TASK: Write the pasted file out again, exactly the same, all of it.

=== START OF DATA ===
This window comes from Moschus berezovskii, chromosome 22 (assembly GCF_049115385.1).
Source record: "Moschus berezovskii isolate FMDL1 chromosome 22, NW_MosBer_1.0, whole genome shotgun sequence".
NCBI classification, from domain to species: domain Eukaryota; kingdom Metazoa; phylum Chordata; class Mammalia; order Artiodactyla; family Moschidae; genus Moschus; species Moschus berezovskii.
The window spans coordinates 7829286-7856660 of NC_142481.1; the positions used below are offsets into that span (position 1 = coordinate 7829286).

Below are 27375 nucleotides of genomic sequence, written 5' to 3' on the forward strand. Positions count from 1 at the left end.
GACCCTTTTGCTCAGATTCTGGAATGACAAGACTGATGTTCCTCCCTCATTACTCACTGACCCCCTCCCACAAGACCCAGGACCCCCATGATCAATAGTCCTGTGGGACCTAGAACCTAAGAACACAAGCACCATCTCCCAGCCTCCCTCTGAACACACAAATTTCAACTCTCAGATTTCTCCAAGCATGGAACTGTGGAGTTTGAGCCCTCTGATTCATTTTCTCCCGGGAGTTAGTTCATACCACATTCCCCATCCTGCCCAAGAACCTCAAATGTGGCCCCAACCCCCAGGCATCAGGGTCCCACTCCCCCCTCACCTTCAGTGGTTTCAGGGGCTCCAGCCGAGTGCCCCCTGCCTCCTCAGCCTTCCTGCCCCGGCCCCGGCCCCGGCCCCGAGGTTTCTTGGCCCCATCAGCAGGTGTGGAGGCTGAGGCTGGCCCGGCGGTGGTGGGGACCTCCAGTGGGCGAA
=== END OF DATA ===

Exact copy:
This window comes from Moschus berezovskii, chromosome 22 (assembly GCF_049115385.1).
Source record: "Moschus berezovskii isolate FMDL1 chromosome 22, NW_MosBer_1.0, whole genome shotgun sequence".
NCBI classification, from domain to species: domain Eukaryota; kingdom Metazoa; phylum Chordata; class Mammalia; order Artiodactyla; family Moschidae; genus Moschus; species Moschus berezovskii.
The window spans coordinates 7829286-7856660 of NC_142481.1; the positions used below are offsets into that span (position 1 = coordinate 7829286).

Below are 27375 nucleotides of genomic sequence, written 5' to 3' on the forward strand. Positions count from 1 at the left end.
GACCCTTTTGCTCAGATTCTGGAATGACAAGACTGATGTTCCTCCCTCATTACTCACTGACCCCCTCCCACAAGACCCAGGACCCCCATGATCAATAGTCCTGTGGGACCTAGAACCTAAGAACACAAGCACCATCTCCCAGCCTCCCTCTGAACACACAAATTTCAACTCTCAGATTTCTCCAAGCATGGAACTGTGGAGTTTGAGCCCTCTGATTCATTTTCTCCCGGGAGTTAGTTCATACCACATTCCCCATCCTGCCCAAGAACCTCAAATGTGGCCCCAACCCCCAGGCATCAGGGTCCCACTCCCCCCTCACCTTCAGTGGTTTCAGGGGCTCCAGCCGAGTGCCCCCTGCCTCCTCAGCCTTCCTGCCCCGGCCCCGGCCCCGGCCCCGAGGTTTCTTGGCCCCATCAGCAGGTGTGGAGGCTGAGGCTGGCCCGGCGGTGGTGGGGACCTCCAGTGGGCGAA